From preschool to Winter School, exemplary citizen has helped local youth
The trap was set and Val Chin fell right in.
The Park City Rotary Club has a playful tradition of surprising its twice-yearly honorees Businessperson of the Year and Volunteer Citizen of the Year.
On Tuesday the ruse worked perfectly. Ostensibly invited to participate in a presentation about one of the many volunteer boards she is on, Chin approached the podium to join several other board members. But when she was singled out for more than a passing introduction, her jaw dropped.
For the next hour or so, a parade of friends and representatives from nonprofits she has helped over the years paid tribute to Chin’s dedication and hard work.
Marlene Ligare told the Rotarians that Chin was instrumental in forming Park City’s first cooperative preschool.
As the Chins’ two sons grew into the public school system, Val then turned her attention to the Park City School District and eventually earned a seat on the Board of Education. Reading a letter from former school superintendent Nancy Moore, Mike Andrews recalled Chin’s "grace and dignity through some tough times."
One of Chin’s most well-known efforts, though, has been her involvement with Park City’s student-exchange program with Beijing High School #4.
Describing herself as a coconspirator, Shirley Smith recounted how, during the first years of the program, Chin taught Chinese cooking classes to help raise the funds both to send Park City kids to China and to bring Chinese students here.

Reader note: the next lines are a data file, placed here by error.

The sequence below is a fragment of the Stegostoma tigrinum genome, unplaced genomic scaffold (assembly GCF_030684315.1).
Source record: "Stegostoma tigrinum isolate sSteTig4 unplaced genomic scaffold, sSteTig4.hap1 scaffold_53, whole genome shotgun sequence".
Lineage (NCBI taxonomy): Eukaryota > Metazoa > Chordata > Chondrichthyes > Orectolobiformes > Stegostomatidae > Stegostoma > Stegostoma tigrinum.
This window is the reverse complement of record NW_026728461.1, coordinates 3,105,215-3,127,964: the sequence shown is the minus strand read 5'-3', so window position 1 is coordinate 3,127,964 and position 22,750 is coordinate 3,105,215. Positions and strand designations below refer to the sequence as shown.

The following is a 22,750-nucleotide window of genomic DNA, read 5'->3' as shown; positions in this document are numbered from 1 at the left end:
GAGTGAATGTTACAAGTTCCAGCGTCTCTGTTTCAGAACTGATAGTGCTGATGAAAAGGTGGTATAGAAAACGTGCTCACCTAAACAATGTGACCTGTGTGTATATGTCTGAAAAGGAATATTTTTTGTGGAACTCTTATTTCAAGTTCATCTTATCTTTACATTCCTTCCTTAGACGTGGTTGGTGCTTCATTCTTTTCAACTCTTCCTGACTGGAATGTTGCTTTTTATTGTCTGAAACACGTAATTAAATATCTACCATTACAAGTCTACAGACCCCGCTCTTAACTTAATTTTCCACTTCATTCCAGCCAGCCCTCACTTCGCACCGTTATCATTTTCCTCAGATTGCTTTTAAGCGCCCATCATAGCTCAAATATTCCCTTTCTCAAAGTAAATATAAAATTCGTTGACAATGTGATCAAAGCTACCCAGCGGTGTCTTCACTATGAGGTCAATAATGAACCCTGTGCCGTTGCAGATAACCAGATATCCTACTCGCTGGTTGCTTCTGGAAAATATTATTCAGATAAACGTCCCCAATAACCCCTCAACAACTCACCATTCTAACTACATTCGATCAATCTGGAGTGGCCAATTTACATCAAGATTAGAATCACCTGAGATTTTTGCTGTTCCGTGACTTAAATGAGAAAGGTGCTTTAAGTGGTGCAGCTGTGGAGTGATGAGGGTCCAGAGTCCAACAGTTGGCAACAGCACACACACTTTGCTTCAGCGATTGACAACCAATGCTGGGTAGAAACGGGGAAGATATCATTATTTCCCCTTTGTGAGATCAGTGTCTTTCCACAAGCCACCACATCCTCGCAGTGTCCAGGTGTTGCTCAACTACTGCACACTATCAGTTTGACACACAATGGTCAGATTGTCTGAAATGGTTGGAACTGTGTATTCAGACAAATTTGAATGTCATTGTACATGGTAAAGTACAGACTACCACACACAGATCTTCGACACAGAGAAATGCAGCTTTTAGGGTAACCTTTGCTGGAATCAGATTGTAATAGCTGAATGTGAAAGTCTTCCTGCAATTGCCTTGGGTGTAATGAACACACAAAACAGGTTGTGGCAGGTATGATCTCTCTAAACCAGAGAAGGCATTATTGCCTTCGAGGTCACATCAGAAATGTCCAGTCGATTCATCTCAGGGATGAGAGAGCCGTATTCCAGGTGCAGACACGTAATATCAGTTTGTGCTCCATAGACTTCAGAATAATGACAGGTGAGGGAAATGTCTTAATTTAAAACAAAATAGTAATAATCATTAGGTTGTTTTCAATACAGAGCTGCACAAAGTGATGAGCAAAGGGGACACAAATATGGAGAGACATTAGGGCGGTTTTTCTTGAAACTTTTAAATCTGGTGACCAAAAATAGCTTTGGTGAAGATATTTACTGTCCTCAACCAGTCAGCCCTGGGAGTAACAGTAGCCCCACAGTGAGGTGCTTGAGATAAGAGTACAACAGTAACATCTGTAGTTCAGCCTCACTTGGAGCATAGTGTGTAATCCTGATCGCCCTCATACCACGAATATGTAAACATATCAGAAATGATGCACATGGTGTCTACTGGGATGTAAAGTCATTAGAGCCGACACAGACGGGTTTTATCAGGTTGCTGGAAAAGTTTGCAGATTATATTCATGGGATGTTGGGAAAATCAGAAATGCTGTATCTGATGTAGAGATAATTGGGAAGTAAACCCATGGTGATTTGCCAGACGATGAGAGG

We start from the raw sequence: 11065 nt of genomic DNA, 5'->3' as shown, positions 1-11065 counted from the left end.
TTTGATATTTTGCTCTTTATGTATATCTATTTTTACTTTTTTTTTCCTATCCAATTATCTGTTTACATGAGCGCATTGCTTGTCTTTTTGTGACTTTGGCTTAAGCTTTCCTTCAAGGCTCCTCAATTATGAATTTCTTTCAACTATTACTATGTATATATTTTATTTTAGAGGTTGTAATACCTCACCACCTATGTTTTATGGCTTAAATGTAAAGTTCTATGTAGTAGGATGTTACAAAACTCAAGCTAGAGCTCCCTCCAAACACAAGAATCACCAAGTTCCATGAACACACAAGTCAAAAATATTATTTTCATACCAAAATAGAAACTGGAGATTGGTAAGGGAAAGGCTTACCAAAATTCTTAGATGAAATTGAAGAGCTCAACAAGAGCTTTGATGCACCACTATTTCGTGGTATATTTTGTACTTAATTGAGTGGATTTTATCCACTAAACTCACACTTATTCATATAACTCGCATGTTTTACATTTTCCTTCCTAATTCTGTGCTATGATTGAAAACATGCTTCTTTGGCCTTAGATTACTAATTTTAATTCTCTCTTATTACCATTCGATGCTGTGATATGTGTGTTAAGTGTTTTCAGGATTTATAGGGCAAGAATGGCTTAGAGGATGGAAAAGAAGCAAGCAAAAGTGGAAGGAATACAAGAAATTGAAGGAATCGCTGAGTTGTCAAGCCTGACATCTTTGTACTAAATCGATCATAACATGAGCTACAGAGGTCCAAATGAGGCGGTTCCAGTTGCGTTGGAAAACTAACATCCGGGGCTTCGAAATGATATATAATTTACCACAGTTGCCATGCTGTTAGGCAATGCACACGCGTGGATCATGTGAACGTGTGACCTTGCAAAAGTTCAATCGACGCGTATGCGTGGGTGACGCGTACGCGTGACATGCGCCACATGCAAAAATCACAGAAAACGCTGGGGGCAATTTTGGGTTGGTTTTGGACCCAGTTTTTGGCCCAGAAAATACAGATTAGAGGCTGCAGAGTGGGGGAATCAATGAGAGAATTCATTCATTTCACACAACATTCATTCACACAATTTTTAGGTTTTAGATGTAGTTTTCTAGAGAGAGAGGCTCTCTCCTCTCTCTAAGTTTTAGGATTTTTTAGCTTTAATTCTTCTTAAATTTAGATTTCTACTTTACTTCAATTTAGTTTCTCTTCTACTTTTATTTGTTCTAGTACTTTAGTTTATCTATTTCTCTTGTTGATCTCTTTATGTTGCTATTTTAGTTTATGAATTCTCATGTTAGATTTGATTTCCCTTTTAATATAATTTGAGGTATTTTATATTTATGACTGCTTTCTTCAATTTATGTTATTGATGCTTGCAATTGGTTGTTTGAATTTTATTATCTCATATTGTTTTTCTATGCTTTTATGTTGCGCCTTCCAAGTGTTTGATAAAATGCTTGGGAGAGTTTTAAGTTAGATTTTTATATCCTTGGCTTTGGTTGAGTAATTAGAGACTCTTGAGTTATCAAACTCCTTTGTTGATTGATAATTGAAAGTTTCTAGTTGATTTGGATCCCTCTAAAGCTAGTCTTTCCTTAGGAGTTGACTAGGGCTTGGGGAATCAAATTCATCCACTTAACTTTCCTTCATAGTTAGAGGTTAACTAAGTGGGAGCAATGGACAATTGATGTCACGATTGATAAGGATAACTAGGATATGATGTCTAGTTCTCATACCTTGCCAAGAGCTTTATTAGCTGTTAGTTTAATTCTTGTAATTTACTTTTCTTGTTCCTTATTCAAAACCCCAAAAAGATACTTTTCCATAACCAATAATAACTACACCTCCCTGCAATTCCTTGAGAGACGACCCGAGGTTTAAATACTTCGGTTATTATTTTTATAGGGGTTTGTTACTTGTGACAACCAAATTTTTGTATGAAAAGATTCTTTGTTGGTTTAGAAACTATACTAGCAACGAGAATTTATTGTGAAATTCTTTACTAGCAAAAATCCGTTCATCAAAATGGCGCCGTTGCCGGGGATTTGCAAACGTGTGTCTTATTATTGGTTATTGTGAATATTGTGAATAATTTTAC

Last year, Smith added, the program completed its eighth round of exchanges. "They love her in China just like we love her here," Smith said.
Chin was also praised for her pioneering efforts to establish a school for winter athletes that would accommodate their competition schedules. According to Sue Basmajian, several parents with children on the Park City Ski Team "dreamed of a place where our kids could go to school from April to November." With knowledge gleaned from her years on the school board Chin helped to formulate a curriculum, Basmajian said. Their tiny program grew into what is now known as the Park City Winter School that serves about 50 to 60 competitive high school-age athletes in a variety of winter sports.
In listing numerous other organizations’ debt to Chin’s volunteerism, Ann MacQuoid said, "Val has deserved this award for 20 years." In particular, MacQuoid recounted Chin’s 15-year association with the Egyptian Theatre and the Park City Performing Arts Foundation. "We’ve worked hand in hand and side by side. Val has supported all of the arts in Park City," she said.
Chin also currently serves on the board of the Utah Museum of History. In front of Chin’s long-time friends and coworkers its director, Sara George, summarized her impressions by saying, "I don’t know anyone with more optimism and can-do spirit."
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A Summit County Councilor said recently that it will become necessary to require people to hold permits to use trails in the Snyderville Basin. There is concern that people from the Salt Lake Valley are contributing to overcrowding issues on the trails.